Posted by: yannaungoak | July 2, 2009

The Philanthropist Episode 2: Myanmar

The Philanthropist Episode 2: Myanmar

The Philanthropist Episode 2: Myanmar (source: IMDB)

Oooh! I didn’t even have to wait long. Like I said in this earlier post, I definitely have to comment about the second episode to the new TV series, “The Philanthropist”. It’s streaming on Hulu right now, so go watch it before you read this post, it’s full of spoilers, and you won’t know anything about what I’m saying until you’ve watched it. Here’s the link.

And also, pardon my language, I might get a little carried away.

This show should have a disclaimer: “MISINFORMATION ALERT! If you know anything at all about the locations featured in this episode, please DO NOT take anything seriously.”

Lets start with the small trivial details.

20 seconds into the show, we discover tell tale signs that no actual Burmese people were involved in the making of the episode. In case anybody in Hollywood wants to make another show or movie about Myanmar, here’s a tip: at the very least pronounce the name of the country correctly! My-an-mar? Yeah, how would you like it if we called you Am-eric-ans?

OK, that was a trivial thing, I’ll let it slide. The next one is more serious. 25 seconds into the show, we discover that the official language of Myanmar is gibberish. Yes, complete, utter gibberish. No attempt whatsoever by the “Burmese” characters in the show to say something that even remotely resembles Burmese. The reason? All the “Burmese” characters were played by Singaporeans and Malaysians. Another tip to filmmakers: there are sizable populations of Burmese immigrants in many parts of the world who would happily fill in as extras for probably half the cost of a Singaporean or Malaysian extra. Yes, cheap labor is something we excel at. In addition to saving money, dear filmmaker, you will also get people who actually speak the language, know the culture, understand the situation in the country, and maybe actually teach you a thing or two you didn’t know about the country that happens to be the subject of your TV show.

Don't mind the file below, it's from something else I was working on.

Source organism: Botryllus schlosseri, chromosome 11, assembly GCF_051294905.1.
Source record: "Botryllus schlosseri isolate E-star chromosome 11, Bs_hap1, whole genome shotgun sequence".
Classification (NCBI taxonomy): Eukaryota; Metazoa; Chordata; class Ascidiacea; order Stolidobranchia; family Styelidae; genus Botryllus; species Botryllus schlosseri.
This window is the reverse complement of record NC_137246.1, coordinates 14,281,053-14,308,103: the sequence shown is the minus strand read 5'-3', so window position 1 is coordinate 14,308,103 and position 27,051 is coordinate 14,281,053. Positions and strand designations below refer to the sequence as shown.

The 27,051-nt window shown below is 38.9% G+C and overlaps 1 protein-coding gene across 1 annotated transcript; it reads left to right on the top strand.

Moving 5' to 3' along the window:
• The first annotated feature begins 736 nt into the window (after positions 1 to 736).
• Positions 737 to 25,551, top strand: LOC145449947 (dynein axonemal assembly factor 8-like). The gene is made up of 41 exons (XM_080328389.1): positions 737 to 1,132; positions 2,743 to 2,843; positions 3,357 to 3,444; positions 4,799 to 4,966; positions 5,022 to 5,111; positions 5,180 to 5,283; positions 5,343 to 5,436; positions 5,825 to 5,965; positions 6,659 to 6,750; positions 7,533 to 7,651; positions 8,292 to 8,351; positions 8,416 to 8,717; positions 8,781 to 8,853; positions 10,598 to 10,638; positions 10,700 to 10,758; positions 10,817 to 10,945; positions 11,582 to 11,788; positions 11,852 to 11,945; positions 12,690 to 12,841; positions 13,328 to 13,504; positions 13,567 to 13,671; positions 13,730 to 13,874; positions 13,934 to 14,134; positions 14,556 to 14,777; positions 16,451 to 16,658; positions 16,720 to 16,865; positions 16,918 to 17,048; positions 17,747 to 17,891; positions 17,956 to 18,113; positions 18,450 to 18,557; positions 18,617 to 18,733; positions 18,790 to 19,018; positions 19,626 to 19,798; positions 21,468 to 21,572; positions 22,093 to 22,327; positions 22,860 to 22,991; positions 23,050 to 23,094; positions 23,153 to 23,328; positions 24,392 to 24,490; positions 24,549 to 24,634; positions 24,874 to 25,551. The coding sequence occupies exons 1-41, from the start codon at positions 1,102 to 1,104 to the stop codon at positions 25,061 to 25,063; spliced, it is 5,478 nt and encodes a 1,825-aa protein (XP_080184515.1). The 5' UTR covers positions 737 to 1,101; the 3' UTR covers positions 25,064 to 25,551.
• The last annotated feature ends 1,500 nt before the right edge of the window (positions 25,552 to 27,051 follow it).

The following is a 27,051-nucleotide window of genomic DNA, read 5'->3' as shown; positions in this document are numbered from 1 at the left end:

But well, since all Asians look alike, I don’t think most people will be fooled. But even so, they don’t all speak alike!

Here’s another tip for the Hollywood filmmaker: maybe you might want to check the exchange rate before you finish writing your script. Pay the taxi driver 200 Kyats as a bribe to risk his life? You know how much money that is? 200 Kyats = US $ 0.20. Yes, and even though you might think everything’s cheaper in the third world, let me tell you, 200 Kyats doesn’t buy you shit. A cup of tea costs more than 200 Kyats. And we’re not talking Starbucks style drink your chai-latte while surfing the internet and listening to jazz music type of tea, we’re talking about sitting on the pavement on a plastic stool while stray dogs are passing by type of tea. And it gets better, the main character Teddy Rist bribes a general by throwing a small stack of 500 Kyat notes on his desk, totaling maybe 30,000 Kyats? Sizable sum? You know, the guy you’re bribing probably spends that much money every morning on breakfast cereal.

There’s a ton of other details that made the episode a totally hilarious/tragicomic experience for me, but lets get on to the big one. The main plot point. Maybe this is the mentality of every American when getting to a country like Myanmar, and I pray that it’s not really the case in real life, but guess what our hero Teddy Rist does once he gets into the country? He tries to sneak into the house of you know who… Oh wait, that sounds vaguely familiar. Dear makers of the Philanthropist, do you by any chance READ THE FRIGGIN NEWS?! It is not even funny. Seriously. And that’s the main plot point for the episode. Yup.

And so, I did not enjoy this episode. I guess the only way I can possibly enjoy this is if I imagine that I know nothing about Myanmar. As for the first episode, it felt like a cross between 24 and Carmen Sandiego. If all you knew about the country was hopeless stereotypes, it was quite enjoyable, and actually quite commendable as a new creative direction for TV. I’m all for increasing awareness of the plight of third world countries.